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July 2015 Tip of the Month

WHAT? YOU MISSED THIS TAX WRITE-OFF LAST YEAR?

Perhaps after reading this you will know why you may have gotten that call from Mark, Paul or one of the other professionals at Abo and Company to give us your kids' birthdays we requested of you in our tax return organizer.  The summer is in full swing but here's something to consider for when we start ragging on you in February for your tax info (take a look at our website for a copy of our 2014 tax return organizer)

Summer Day Camp Expenses May Qualify for a Nonrefundable Tax Credit

The noncustodial parent cannot treat the child as a qualifying person even if that parent is entitled to claim the child as a dependent under the special rules for a child of divorced or separate parent's expenses for before or after-school care of a child in kindergarten or a higher grade may be expenses for care.

Many parents who work or are looking for work must arrange for care of their children under 13 years of age during the school vacation.  So, here are the five facts the IRS wants you to know about the tax credit available for child care expenses. The Child and Dependent Care Credit is available for expenses incurred during the summer and throughout the rest of the year if you pay certain expenses so you (and your spouse if filing jointly) can work or even look for a job. 

1.The cost of day camp may count as an expense towards the child and dependent care credit. 

2.Expenses for overnight camps do not qualify. 

3.Whether your childcare provider is a sitter at your home or a daycare facility outside the home, you'll get some tax benefit if you qualify for the credit. Since it's a credit it offers dollar-for-dollar tax savings.

4.The credit can be up to 35 percent of your qualifying expenses, depending on your earned income.

5.You may use up to $3,000 of the unreimbursed expenses paid in a year for one qualifying individual or $6,000 for two or more qualifying individuals to figure the credit. 

A couple of "Abo" points to add to those five:

  • A divorced/separated noncustodial parent cannot treat the child as a qualifying person even if that parent is entitled to claim the child as a dependent under the special rules for a child of divorced or separate parent's expenses for before or after-school care of a child in kindergarten or a higher grade may be expenses for care. 
  • As indicated above, the cost for your child to go to an overnight camp is not considered a work-related expense while the cost of sending him or her to a day camp may qualify.  This may be true even if the camp focuses on a particular activity like gymnastics, theatre, computers, sports, etc. 
  • Summer school and tutoring programs aren't for the care of a child and do not qualify. 
  • Expenses for before or after-school care of a child in kindergarten or a higher grade may be expenses for care.  Nursery school and kindergarten costs will qualify but only the child care portion if the costs of school are separate from the child care expenses.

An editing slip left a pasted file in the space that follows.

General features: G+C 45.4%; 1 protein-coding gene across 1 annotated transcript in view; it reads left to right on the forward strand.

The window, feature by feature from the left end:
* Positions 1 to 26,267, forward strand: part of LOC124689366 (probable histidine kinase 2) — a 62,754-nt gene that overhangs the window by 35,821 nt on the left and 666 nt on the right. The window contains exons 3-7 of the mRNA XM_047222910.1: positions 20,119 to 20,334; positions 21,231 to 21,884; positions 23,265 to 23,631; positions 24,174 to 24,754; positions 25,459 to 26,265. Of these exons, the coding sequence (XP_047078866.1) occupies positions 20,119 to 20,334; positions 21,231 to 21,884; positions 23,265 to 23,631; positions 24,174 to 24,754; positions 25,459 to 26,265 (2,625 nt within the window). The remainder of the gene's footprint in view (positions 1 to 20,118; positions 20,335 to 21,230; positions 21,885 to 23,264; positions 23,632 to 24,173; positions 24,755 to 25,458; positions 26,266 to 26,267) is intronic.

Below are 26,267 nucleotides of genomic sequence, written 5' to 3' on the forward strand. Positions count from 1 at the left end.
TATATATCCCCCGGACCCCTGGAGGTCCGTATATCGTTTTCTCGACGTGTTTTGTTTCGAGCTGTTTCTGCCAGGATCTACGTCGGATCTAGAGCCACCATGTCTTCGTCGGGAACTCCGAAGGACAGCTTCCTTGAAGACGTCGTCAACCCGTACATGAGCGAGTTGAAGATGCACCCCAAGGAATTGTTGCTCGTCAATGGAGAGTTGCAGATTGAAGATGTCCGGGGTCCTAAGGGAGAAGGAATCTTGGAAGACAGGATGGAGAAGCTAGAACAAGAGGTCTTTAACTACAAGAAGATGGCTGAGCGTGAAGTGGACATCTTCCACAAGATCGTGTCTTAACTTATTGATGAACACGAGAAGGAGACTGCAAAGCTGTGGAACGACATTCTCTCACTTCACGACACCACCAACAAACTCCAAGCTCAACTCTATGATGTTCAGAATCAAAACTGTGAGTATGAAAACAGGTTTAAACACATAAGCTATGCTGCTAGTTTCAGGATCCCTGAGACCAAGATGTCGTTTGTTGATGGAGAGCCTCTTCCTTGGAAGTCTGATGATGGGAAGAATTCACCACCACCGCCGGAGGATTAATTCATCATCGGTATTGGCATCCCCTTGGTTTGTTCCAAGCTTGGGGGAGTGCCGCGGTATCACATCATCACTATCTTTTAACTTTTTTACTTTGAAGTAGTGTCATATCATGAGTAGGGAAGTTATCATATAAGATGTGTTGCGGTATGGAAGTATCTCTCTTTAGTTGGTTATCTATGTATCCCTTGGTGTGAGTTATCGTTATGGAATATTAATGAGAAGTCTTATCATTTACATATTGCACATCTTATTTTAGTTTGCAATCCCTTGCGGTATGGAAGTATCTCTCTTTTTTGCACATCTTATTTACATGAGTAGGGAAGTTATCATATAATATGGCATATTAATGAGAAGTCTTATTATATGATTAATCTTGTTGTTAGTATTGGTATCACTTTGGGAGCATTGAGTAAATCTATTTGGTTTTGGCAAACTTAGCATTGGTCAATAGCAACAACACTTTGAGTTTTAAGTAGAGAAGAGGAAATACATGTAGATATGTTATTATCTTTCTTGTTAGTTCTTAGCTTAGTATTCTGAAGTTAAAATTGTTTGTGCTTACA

• The credit can also be claimed when you pay for care of other dependents as they are deemed qualified by the IRS. To illustrate, if you pay someone to look after your spouse or a dependent of any age who is incapacitated due to mental or physical handicaps, you may be so eligible. 
  • In that regard, private home nurses, licensed dependent care centers will qualify.  To the extent household help services are necessary for the well-being and protection of the qualifying individual, such expenditures may also qualify. 
  • You must identify the name and taxpayer identification number of the care provider on your tax return. (Note that you might have some additional filing duties depending on who you hire and how you cover the costs. If you pay someone to come to your home to provide such care, you may be considered a household employer, required to pay employment taxes. 
  • We noted the final regulations spelled out a special rule for a spouse.  He or she will be deemed to have earned income for purposes of the credit if he or she is a full-time student. Interestingly, whether a spouse taking online courses is treated as a student depends on the type of organization offering the courses. If the online courses are from an organization that offers only online courses, the spouse is not treated as a student. On the other hand, if the organization has traditional classroom instruction in addition to online courses, taking online courses can qualify the spouse as a student for purposes of the special rule. 
  • Meals and lodging at a boarding school are not part of an eligible cost.

For more information you may want to check out IRS Publication 503, Child and Dependent Care Expenses - we did.